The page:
Friday, October 10, 2008

Better late than never: Bottomless Belly Button

It is a truism in comics that the writer(s) and artist(s) involved put on the page what they deem to be necessary for the reader's understanding. I read a lot of superhero comics, so I see a lot of detailed muscles and intricate cityscapes.

Therefore, the unique style of cartoonist Dash Shaw, on display in his massive graphic novel Bottomless Belly Button (published by Fantagraphics) took some getting used to. Caped-crimefighting aficionado that I am, I would call Shaw's work "minimalist" in the sense that it uses distinctive storytelling shortcuts. For example, one almost-caption, accompanying a swirl of floating points, reads "sunlight makes dust in air visible." In this black-and-white book, morning is noted with "orange dawn." To me it was an unusual approach, but not an unwelcome one; and it serves Shaw well by allowing the reader some interpretive freedom.

As for the subject matter, Bottomless Belly Button concerns the Loony family, all gathered at the Loony beach house for the announcement that the elder Loonys are getting divorced. Naturally, their various reactions (or lack thereof) make up the bulk of the book, which spans the limited amount of time the Loonys are "on vacation." Son Dennis plunges into denial. Daughter Claire meditates on her own divorce and attempts to bond with Jill, her own teenage daughter. Son Peter mopes about his lack of a social life. It's not unfamiliar, and it kept reminding me of the independent films I used to watch more of (unfortunately, none comes to mind but Little Miss Sunshine, and that's probably too commercial a comparison).

However, BBB needs to be told through sequential art, because it takes good advantage of the medium. Not unlike an old-school superhero story, it pauses for cataloguing: here are the Loonys in happier times, arranged in designated spots in their house, their station wagon, the dinner table, etc., like a starship crew manning posts or the Justice League in personalized meeting-room chairs. BBB also includes print-favoring excerpts from the Loonys' archives, such as an encoded letter which contains the book's title. It all has the desired effect: in their own ways, and from their own perspectives, the Loonys are an institution, not just some random group of characters.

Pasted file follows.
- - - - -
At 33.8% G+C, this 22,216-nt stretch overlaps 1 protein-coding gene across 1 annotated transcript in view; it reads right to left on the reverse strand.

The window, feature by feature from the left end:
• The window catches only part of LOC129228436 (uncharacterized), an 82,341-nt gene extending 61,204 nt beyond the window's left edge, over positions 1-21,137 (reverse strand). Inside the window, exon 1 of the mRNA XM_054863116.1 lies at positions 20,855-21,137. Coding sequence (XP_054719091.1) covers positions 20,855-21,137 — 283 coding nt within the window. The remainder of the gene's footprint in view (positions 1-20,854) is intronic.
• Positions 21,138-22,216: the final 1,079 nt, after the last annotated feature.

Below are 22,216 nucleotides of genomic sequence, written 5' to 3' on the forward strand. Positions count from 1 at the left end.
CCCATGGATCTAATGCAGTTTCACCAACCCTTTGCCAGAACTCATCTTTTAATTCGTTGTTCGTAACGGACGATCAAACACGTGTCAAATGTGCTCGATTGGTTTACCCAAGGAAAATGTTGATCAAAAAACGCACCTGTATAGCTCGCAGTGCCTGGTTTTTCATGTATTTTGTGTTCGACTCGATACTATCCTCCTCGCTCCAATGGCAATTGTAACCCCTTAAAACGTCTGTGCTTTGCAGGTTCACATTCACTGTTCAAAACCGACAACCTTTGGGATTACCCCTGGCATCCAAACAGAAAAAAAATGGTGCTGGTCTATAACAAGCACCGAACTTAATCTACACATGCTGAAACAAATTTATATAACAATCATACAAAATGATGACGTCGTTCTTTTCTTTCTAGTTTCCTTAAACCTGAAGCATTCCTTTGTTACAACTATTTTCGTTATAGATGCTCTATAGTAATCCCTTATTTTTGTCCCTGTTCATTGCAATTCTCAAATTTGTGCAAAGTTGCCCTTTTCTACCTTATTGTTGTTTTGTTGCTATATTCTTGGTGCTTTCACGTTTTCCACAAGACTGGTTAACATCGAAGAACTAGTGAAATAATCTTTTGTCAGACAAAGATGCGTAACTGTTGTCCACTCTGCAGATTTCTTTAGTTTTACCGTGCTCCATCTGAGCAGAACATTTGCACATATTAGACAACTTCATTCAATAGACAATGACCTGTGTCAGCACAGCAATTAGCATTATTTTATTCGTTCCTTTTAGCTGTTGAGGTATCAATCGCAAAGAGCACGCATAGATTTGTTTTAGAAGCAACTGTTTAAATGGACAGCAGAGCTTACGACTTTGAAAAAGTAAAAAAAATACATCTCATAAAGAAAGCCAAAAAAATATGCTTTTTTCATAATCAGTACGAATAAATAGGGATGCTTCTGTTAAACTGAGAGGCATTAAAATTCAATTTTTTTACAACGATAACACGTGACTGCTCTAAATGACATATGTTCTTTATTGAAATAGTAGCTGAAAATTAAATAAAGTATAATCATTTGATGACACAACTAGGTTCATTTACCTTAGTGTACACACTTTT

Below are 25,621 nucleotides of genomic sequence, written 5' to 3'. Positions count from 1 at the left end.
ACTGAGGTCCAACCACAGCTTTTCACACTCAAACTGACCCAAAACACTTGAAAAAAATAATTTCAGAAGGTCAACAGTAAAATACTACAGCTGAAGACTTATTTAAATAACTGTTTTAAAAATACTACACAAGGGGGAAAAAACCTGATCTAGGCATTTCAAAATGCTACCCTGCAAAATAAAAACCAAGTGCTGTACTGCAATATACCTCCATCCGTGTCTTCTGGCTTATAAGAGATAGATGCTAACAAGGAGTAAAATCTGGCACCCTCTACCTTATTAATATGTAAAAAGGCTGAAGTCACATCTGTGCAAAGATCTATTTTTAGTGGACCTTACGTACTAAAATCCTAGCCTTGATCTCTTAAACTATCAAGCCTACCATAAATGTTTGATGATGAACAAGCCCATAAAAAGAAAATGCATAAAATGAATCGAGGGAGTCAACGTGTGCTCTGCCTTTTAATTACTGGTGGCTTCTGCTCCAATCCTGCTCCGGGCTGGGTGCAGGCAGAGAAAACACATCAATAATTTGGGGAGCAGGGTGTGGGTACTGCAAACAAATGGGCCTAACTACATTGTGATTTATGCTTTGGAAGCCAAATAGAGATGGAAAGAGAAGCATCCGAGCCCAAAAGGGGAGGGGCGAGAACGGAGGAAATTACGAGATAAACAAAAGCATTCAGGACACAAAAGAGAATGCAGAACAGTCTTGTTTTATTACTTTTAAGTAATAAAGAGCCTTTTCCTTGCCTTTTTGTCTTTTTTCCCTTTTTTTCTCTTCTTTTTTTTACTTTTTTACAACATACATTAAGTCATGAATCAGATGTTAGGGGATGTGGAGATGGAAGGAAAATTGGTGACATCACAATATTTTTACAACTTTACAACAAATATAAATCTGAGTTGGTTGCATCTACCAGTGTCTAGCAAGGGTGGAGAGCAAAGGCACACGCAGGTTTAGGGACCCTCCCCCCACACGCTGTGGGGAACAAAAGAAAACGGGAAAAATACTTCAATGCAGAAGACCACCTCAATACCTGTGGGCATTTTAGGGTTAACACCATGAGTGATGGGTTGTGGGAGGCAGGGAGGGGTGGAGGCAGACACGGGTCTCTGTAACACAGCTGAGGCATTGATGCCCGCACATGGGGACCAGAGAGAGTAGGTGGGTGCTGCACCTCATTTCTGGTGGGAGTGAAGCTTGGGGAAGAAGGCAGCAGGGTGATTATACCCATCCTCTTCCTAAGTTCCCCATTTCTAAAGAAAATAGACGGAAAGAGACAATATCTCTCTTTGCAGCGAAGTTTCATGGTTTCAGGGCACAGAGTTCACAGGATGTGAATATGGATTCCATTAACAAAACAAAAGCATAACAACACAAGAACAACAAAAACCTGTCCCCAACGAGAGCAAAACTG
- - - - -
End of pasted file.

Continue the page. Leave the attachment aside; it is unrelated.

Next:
Shaw uses another comics-specific device: Peter looks like an anthropomorphic frog. At times this bit of characterization, combined with Peter's general malaise, can get a little too precious; but when Shaw shifts gears unexpectedly, it's startling, and it adds another layer to the character.

Ultimately, the success of Bottomless Belly Button comes from Shaw's ability to make the Loonys three-dimensional. His characters aren't perfect, or perfectly formed; but none of their arcs is entirely predictable (not even Peter's, which is probably the most by-the-numbers). Shaw's unique style gives the reader just enough information to suggest the rest, and that helps bring the characters alive.

I read BBB as its author directed, taking breaks between each of its three parts over the course of a couple of days. That was a few weeks ago, and it has stayed with me. There's a lot of symbolism and minutiae to absorb in this work, so I suspect it will reward multiple readings. Maybe I'll take it with me on our next trip to the beach.

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